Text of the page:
BBD Assistant Editor: Joe Marino
How many times have you heard NFL coaches and executives say that you can never have enough good cornerbacks? This year’s draft class provides a host of intriguing prospects who could satisfy the league’s demand for talented cover cornerbacks.
The class is strong throughout, led by five prospects graded as first-round picks and 12 in the first three rounds.
The best corner in the class is Oklahoma State’s Justin Gilbert. Gilbert is a proven performer as a cornerback and special teams contributor who can come in and help a team instantly in both areas. His overall athleticism is very good and he combines that with good length. These traits allow him to mirror his opponents and make plays on the ball. He has good ball skills, as evidenced by his 12 career interceptions and 32 passes defended.
Gilbert is a great kickoff returner—he has the most kickoff return touchdowns in Big 12 history with six—and also excels as a gunner in punt coverage, in which he is consistently the first man to get to the opposing punt returner.
First Round Grades
1. Justin Gilbert, Oklahoma State: Gilbert brings a lot to the table as a prospect. His combination of coverage ability, length, athleticism and return ability puts him in position to be the first cornerback drafted this year.
2. Darqueze Dennard, Michigan State: Dennard is a physical corner who can both cover and play the run well. Simply put, it’s difficult to complete a pass against him.
3. Bradley Roby, Ohio State: Roby has great athleticism and coverage ability. His movements are extremely fluid and explosive. Whether he is covering, blitzing or chasing down ball carriers, his athletic ability and explosiveness are elite.
4. Jason Verrett, TCU: Verrett has the most complete skill set of any cornerback in this year’s draft class. He is pushed down the board by size limitations, but he could be a dynamic slot defender and play outside against certain types of receivers.
5. Kyle Fuller, Virginia Tech: A starting defensive back for the Hokies since his freshman season, Fuller has the versatility to play either cornerback or safety. He has great short-area quickness and ball skills.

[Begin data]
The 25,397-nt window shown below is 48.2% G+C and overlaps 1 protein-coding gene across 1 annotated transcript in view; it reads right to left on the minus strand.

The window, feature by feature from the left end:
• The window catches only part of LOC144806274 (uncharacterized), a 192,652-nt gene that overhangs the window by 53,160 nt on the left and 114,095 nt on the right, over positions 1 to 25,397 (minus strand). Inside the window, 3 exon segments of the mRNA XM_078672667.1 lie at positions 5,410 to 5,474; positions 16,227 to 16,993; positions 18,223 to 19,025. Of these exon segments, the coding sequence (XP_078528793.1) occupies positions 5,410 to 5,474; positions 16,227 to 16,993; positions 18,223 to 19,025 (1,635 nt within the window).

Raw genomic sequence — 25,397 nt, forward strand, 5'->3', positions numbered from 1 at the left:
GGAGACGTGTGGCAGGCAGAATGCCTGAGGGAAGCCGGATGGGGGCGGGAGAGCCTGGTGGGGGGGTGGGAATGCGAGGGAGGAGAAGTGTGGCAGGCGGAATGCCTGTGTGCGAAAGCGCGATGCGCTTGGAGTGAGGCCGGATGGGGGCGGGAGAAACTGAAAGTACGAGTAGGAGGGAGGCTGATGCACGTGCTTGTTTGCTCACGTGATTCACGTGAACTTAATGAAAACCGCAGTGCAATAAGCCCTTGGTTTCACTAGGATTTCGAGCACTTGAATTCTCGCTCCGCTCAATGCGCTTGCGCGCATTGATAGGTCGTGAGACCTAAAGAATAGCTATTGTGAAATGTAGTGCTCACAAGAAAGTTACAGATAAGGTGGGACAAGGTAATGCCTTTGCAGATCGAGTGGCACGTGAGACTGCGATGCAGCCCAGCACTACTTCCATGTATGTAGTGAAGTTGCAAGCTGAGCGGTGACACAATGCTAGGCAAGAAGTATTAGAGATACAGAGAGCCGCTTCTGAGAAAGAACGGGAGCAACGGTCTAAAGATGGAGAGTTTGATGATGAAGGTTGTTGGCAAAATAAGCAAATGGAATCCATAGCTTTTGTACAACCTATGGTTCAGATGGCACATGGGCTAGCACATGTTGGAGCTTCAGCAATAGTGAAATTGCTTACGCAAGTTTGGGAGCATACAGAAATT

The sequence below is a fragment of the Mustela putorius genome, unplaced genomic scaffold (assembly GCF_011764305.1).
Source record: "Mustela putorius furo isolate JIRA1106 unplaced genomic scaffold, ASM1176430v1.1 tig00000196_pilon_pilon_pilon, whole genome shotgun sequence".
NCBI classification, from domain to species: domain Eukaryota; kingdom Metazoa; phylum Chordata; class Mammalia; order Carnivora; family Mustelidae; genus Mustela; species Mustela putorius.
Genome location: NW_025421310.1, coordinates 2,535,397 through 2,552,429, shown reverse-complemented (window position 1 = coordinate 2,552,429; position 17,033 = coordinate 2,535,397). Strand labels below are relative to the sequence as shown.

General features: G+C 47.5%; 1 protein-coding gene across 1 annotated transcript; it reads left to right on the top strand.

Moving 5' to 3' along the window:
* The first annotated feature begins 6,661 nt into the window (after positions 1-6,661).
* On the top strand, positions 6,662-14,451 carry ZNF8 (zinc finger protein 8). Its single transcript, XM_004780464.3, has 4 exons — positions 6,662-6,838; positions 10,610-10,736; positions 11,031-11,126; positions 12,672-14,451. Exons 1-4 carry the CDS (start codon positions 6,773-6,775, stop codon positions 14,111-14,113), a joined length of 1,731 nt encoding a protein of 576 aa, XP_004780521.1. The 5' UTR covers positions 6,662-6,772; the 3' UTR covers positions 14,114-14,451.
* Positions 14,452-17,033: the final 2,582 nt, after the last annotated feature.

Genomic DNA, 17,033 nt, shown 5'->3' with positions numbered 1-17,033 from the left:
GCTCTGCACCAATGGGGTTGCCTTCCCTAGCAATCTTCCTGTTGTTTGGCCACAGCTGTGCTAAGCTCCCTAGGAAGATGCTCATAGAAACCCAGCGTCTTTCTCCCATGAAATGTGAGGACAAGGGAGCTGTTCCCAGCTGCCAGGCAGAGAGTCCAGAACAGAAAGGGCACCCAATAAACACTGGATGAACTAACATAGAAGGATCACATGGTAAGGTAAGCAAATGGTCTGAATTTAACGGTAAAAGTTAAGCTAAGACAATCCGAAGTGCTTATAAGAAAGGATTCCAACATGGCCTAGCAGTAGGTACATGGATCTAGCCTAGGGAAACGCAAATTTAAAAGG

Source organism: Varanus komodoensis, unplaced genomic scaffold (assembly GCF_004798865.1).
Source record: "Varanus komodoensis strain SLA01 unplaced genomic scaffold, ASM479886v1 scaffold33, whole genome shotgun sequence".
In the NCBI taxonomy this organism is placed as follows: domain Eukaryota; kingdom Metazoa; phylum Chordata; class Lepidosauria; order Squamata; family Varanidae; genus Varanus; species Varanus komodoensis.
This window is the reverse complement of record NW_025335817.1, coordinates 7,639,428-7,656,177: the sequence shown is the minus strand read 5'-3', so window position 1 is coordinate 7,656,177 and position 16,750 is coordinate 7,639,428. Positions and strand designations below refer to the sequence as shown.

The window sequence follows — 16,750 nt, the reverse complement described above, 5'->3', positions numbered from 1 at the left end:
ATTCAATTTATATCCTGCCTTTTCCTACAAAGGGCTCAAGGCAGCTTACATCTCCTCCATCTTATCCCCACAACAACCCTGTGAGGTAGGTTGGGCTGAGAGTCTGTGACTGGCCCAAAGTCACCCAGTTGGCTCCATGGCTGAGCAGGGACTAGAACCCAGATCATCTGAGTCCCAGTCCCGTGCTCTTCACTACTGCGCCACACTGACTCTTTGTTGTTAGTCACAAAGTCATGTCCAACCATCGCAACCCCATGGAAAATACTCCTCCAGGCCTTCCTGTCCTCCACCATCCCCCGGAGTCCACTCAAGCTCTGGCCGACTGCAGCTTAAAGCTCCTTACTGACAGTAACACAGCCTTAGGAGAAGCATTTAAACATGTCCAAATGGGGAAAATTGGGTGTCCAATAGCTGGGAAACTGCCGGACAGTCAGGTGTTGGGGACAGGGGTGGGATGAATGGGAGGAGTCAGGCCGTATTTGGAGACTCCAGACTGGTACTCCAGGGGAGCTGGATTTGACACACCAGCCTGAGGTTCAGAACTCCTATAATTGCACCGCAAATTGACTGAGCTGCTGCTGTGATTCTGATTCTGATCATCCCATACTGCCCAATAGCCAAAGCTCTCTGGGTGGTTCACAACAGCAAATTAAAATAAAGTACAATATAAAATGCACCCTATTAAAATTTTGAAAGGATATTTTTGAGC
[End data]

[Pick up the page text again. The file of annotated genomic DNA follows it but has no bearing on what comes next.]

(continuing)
6. Pierre Desir, Lindenwood: Desir was dominant against small-school competition, making his share of big interceptions and pass breakups during his career at Lindenwood. He has the size to match up with any receiver.
7. Bashaud Breeland, Clemson: Breeland is a long, athletic, physical press cornerback with good ball skills. At worst, he should be an excellent safety in the NFL.
8. EJ Gaines, Missouri: Gaines plays the game with good physicality and an aggressive demeanor. When he is defending a screen or run play, Gaines contributes nicely as a tackler. He is fluid in his motions and has solid quickness and long speed.
9. Terrance Mitchell, Oregon: Mitchell is a long, physical, press cornerback with solid ball skills. He has good short-area quickness and shows the versatility to play all over the defensive backfield.
10. Rashaad Reynolds, Oregon State: Reynolds is a physical press corner with some upside. He competes for the ball well but has some technical issues, as he tends to get flat-footed in his backpedal.
11. Jaylen Watkins, Florida: Watkins is a versatile defensive back who excels in man coverage. He is willing in run support and has solid ball skills.
12. Dontae Johnson, North Carolina State: Johnson has the length and size to matchup with even the NFL’s biggest receivers. He plays with a physical, aggressive demeanor and competes well for the football. He has solid athleticism, quickness, speed and agility.
13. Dexter McDougle, Maryland: McDougle has struggled with injuries throughout his career but when healthy, he is impressive. McDougle covers well and is a fluid athlete who competes aggressively at the catch point.
14. Keith McGill, Utah: McGill fits the NFL’s demand for tall, long cornerbacks, but he doesn’t consistently use his size to his advantage. If he can develop better overall instincts, McGill has high upside.